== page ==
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Interview: Magic

Conducted by Gyan Prakash over email.

Balzan Prize winner, Anthony Grafton, currently Henry Putnam University Professor of History and the chair of the Council of the Humanities, talks about the mechanical rabbit that farts fire, the historical Faustus, the sexuality of magic and more...

- The editors

Gyan Prakash:  Max Weber spoke about the modernity as the disenchanted world. 
What do you think of his formulations? Do we live in a world free of
magic?

Tony Grafton: Weber has played a huge role in my thought all my academic life. But modern history, as we’re coming to understand better and better, has not stripped magical assumptions and categories away. Historians like John Monroe and Corinna Treitel are making clear the limitations in Weber’s understanding of his own time—to say nothing of earlier ones.

Gyan Prakash:  Is magic the term the moderns give to that which they don't
understand?  Did people in early modern Europe mean by magic what we
mean today?

Tony Grafton: The term magic today is used for so many different things today that some specialists would rather abandon it entirely—as many would like to abandon religion, as a term. In early modern Europe, magic referred basically to events that could not be explained by the ordinary, visible action of Aristotelian causes. Even then, though, it referred to: marvels caused by demons; marvels made possible by the hidden qualities of natural objects; and marvels made possible by the application of “mathematics” to nature (i.e. the construction of automata). And even the theorists who made these distinctions had trouble maintaining conceptual clarity. Athanasius Kircher argued that the Egyptian magical statues were really automata crafted by priests. At times, he dismissed such devices as mere fakes; at times, he classified them as “mathematical magic” of a genuine but non-supernatural kind.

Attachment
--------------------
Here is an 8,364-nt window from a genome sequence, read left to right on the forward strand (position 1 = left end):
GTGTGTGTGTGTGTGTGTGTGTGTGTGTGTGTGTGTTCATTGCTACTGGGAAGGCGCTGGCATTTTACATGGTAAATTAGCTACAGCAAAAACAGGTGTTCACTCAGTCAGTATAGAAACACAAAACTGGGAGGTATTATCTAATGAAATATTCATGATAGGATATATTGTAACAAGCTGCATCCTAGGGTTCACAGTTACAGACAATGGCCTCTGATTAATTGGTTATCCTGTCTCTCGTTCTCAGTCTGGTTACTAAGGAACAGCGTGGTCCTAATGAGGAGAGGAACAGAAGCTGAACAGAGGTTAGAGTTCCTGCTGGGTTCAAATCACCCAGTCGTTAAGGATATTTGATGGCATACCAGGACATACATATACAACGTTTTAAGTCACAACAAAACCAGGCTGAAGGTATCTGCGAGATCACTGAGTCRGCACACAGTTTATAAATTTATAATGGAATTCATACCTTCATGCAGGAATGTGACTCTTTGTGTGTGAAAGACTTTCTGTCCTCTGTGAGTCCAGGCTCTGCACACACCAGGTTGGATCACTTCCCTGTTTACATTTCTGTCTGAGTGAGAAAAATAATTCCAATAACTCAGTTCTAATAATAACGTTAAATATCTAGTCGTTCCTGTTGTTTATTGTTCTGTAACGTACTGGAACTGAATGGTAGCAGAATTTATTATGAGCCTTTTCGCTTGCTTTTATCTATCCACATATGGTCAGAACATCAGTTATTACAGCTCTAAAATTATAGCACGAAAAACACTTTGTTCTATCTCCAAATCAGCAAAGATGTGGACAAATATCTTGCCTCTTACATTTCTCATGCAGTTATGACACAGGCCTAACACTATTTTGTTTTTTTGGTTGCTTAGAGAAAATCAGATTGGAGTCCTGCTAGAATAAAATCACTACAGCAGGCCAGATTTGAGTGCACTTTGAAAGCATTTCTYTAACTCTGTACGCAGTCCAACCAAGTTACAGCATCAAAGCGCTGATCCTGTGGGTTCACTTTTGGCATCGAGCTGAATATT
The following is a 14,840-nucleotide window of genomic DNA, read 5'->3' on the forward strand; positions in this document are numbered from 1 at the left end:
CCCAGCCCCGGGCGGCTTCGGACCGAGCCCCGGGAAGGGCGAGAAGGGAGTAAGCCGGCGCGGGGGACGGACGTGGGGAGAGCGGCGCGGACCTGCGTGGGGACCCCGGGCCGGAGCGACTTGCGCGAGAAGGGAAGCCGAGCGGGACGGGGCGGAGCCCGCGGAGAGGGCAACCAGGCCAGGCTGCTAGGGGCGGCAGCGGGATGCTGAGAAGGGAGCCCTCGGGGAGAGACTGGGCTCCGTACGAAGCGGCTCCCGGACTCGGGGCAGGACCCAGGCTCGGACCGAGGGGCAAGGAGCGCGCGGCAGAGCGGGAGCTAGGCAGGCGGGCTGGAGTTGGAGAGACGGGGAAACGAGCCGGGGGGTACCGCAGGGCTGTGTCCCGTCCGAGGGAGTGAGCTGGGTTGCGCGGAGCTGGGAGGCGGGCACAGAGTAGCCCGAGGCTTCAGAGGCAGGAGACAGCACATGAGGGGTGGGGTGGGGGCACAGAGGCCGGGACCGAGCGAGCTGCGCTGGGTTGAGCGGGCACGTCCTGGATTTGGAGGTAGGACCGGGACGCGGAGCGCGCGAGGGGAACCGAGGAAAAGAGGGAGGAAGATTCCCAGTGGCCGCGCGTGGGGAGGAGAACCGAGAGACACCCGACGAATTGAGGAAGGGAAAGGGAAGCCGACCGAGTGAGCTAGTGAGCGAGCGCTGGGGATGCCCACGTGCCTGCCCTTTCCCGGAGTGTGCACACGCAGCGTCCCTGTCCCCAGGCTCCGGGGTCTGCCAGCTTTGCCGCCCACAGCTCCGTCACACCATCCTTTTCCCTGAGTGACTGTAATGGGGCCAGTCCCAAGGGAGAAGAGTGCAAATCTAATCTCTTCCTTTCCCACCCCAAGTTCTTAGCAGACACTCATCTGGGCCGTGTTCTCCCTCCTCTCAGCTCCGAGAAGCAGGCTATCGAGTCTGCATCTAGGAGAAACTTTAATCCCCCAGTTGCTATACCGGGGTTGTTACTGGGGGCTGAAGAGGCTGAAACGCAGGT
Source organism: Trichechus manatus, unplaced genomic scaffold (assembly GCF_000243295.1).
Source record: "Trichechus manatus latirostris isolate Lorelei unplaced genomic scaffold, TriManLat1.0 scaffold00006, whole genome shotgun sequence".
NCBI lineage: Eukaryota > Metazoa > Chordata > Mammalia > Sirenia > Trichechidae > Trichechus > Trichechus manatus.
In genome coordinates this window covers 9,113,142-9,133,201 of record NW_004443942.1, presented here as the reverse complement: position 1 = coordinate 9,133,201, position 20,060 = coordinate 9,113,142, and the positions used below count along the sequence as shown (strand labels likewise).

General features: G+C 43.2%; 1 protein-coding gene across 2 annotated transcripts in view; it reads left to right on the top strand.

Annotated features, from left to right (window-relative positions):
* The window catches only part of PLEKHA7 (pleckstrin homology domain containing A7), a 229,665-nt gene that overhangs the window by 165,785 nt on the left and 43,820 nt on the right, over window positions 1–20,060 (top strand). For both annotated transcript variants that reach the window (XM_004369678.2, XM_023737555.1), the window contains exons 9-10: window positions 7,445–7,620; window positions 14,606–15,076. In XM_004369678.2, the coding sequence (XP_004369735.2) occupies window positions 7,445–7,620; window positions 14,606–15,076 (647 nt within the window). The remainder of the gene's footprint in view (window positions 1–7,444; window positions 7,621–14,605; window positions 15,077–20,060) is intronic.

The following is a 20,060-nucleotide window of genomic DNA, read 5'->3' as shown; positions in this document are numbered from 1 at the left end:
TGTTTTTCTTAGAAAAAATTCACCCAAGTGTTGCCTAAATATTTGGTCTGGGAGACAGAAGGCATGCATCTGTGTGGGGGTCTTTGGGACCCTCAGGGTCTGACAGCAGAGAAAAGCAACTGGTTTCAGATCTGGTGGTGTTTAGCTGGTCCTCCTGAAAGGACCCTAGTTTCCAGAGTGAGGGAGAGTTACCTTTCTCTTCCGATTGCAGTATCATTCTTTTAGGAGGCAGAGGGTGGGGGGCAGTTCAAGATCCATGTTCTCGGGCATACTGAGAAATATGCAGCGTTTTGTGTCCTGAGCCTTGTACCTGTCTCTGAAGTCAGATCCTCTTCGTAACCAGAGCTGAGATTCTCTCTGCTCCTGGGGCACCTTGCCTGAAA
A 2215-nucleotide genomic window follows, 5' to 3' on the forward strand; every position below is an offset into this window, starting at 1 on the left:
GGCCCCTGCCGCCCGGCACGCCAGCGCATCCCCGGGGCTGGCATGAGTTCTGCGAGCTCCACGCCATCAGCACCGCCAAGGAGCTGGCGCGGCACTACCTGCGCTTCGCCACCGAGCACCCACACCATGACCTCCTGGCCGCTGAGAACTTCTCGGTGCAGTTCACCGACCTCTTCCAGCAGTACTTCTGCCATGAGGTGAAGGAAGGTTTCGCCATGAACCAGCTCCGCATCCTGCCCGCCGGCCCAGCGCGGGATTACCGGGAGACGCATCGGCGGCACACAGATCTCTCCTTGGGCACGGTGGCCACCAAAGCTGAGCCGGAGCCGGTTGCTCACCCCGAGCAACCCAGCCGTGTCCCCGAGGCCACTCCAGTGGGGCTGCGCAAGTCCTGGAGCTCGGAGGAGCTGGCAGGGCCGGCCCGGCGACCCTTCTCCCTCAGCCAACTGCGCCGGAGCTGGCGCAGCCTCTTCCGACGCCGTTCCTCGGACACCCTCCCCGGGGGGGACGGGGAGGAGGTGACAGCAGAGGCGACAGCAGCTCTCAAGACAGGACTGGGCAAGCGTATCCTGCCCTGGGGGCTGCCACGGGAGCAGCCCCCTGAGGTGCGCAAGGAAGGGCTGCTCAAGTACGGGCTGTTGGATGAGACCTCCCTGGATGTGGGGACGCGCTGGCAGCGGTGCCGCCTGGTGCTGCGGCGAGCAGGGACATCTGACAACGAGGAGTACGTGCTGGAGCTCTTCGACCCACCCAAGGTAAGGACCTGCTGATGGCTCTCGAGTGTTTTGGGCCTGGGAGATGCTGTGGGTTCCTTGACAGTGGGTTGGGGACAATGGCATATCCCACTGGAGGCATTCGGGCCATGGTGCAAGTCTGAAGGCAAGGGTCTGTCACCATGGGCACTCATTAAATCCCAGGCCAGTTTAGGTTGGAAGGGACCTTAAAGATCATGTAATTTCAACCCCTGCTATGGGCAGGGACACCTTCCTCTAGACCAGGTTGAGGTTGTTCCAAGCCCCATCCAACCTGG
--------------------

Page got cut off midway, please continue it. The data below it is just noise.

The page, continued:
Gyan Prakash:  How do you think that the "wondrous" New World entered the
consciousness of the early modern Europeans?  Were "wonder" and
"magic" ways of  comprehending/appropriating the new? Were they also
something more and different?

Tony Grafton: There was a powerful tendency in the late 15th and early 16th century to see other tribes as possessing magical powers that Christians didn’t have—a tendency that manifested itself everywhere from the first discussions of Jewish ritual (and Kabbalah) to the late medieval travel literature read by Menocchio. In addition, as the Counter-reformation took hold, missionaries in the new world looked harder and harder for evidence of actual diabolism—in addition to the diabolic idolatry that Cortez and others thought they encountered. A massive screen of assumptions helped Europeans to see the New World as wonderful—just as the discovery of the New World in its turn encouraged Europeans to look for further wonders.